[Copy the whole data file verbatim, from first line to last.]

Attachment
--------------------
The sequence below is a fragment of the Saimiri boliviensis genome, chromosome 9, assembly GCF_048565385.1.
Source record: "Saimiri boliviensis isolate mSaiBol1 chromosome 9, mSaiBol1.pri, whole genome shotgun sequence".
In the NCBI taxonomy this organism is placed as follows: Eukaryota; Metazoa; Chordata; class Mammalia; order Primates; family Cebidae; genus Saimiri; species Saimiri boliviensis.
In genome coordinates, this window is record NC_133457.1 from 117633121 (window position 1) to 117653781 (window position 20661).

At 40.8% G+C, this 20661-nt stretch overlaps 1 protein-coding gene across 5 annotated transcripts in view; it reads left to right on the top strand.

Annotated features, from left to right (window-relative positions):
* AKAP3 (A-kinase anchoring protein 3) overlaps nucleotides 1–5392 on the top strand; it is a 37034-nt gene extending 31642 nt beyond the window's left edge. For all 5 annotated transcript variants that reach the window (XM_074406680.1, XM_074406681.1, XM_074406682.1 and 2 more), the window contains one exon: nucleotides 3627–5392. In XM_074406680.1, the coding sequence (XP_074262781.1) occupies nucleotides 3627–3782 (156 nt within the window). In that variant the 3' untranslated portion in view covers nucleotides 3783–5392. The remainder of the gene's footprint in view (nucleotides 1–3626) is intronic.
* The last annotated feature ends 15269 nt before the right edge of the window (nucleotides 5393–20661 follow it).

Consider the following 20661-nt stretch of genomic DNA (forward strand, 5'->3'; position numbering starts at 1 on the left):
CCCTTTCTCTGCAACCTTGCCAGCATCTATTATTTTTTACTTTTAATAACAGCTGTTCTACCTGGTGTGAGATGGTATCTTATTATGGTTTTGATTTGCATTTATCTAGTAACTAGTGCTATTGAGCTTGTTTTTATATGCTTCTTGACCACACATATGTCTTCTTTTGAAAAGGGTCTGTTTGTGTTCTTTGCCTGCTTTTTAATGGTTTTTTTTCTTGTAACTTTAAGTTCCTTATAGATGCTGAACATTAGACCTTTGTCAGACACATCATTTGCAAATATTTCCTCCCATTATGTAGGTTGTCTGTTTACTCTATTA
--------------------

The sequence below is a fragment of the Saimiri boliviensis genome, chromosome 9, assembly GCF_048565385.1.
Source record: "Saimiri boliviensis isolate mSaiBol1 chromosome 9, mSaiBol1.pri, whole genome shotgun sequence".
In the NCBI taxonomy this organism is placed as follows: Eukaryota; Metazoa; Chordata; class Mammalia; order Primates; family Cebidae; genus Saimiri; species Saimiri boliviensis.
In genome coordinates, this window is record NC_133457.1 from 117633121 (window position 1) to 117653781 (window position 20661).

At 40.8% G+C, this 20661-nt stretch overlaps 1 protein-coding gene across 5 annotated transcripts in view; it reads left to right on the top strand.

Annotated features, from left to right (window-relative positions):
* AKAP3 (A-kinase anchoring protein 3) overlaps nucleotides 1–5392 on the top strand; it is a 37034-nt gene extending 31642 nt beyond the window's left edge. For all 5 annotated transcript variants that reach the window (XM_074406680.1, XM_074406681.1, XM_074406682.1 and 2 more), the window contains one exon: nucleotides 3627–5392. In XM_074406680.1, the coding sequence (XP_074262781.1) occupies nucleotides 3627–3782 (156 nt within the window). In that variant the 3' untranslated portion in view covers nucleotides 3783–5392. The remainder of the gene's footprint in view (nucleotides 1–3626) is intronic.
* The last annotated feature ends 15269 nt before the right edge of the window (nucleotides 5393–20661 follow it).

Consider the following 20661-nt stretch of genomic DNA (forward strand, 5'->3'; position numbering starts at 1 on the left):
CCCTTTCTCTGCAACCTTGCCAGCATCTATTATTTTTTACTTTTAATAACAGCTGTTCTACCTGGTGTGAGATGGTATCTTATTATGGTTTTGATTTGCATTTATCTAGTAACTAGTGCTATTGAGCTTGTTTTTATATGCTTCTTGACCACACATATGTCTTCTTTTGAAAAGGGTCTGTTTGTGTTCTTTGCCTGCTTTTTAATGGTTTTTTTTCTTGTAACTTTAAGTTCCTTATAGATGCTGAACATTAGACCTTTGTCAGACACATCATTTGCAAATATTTCCTCCCATTATGTAGGTTGTCTGTTTACTCTATTA